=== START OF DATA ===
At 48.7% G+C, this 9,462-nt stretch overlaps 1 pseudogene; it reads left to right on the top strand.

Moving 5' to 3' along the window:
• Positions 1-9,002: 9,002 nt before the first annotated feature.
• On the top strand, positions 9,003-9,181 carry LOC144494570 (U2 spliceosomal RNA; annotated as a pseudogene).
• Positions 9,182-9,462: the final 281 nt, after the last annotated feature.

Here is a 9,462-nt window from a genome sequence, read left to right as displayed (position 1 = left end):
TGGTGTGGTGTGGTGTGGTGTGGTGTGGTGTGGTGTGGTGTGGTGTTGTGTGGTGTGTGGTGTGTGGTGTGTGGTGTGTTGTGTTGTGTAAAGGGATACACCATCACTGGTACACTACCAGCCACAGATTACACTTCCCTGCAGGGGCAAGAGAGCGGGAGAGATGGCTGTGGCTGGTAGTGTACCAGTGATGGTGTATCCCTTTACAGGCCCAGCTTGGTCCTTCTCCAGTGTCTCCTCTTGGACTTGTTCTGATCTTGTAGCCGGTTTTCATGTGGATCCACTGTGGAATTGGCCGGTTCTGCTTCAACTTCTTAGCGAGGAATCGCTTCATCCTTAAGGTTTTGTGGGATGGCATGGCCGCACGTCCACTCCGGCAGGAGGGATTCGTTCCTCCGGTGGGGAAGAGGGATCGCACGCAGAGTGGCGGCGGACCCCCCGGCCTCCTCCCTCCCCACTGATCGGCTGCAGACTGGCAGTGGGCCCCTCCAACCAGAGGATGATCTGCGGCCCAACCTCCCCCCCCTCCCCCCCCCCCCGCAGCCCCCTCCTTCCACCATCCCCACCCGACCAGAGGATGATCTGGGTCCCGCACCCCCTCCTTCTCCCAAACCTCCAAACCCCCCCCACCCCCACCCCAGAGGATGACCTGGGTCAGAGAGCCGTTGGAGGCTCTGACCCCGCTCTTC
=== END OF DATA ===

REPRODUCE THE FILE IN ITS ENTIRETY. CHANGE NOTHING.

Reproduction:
At 48.7% G+C, this 9,462-nt stretch overlaps 1 pseudogene; it reads left to right on the top strand.

Moving 5' to 3' along the window:
• Positions 1-9,002: 9,002 nt before the first annotated feature.
• On the top strand, positions 9,003-9,181 carry LOC144494570 (U2 spliceosomal RNA; annotated as a pseudogene).
• Positions 9,182-9,462: the final 281 nt, after the last annotated feature.

Here is a 9,462-nt window from a genome sequence, read left to right as displayed (position 1 = left end):
TGGTGTGGTGTGGTGTGGTGTGGTGTGGTGTGGTGTGGTGTGGTGTTGTGTGGTGTGTGGTGTGTGGTGTGTGGTGTGTTGTGTTGTGTAAAGGGATACACCATCACTGGTACACTACCAGCCACAGATTACACTTCCCTGCAGGGGCAAGAGAGCGGGAGAGATGGCTGTGGCTGGTAGTGTACCAGTGATGGTGTATCCCTTTACAGGCCCAGCTTGGTCCTTCTCCAGTGTCTCCTCTTGGACTTGTTCTGATCTTGTAGCCGGTTTTCATGTGGATCCACTGTGGAATTGGCCGGTTCTGCTTCAACTTCTTAGCGAGGAATCGCTTCATCCTTAAGGTTTTGTGGGATGGCATGGCCGCACGTCCACTCCGGCAGGAGGGATTCGTTCCTCCGGTGGGGAAGAGGGATCGCACGCAGAGTGGCGGCGGACCCCCCGGCCTCCTCCCTCCCCACTGATCGGCTGCAGACTGGCAGTGGGCCCCTCCAACCAGAGGATGATCTGCGGCCCAACCTCCCCCCCCTCCCCCCCCCCCCGCAGCCCCCTCCTTCCACCATCCCCACCCGACCAGAGGATGATCTGGGTCCCGCACCCCCTCCTTCTCCCAAACCTCCAAACCCCCCCCACCCCCACCCCAGAGGATGACCTGGGTCAGAGAGCCGTTGGAGGCTCTGACCCCGCTCTTC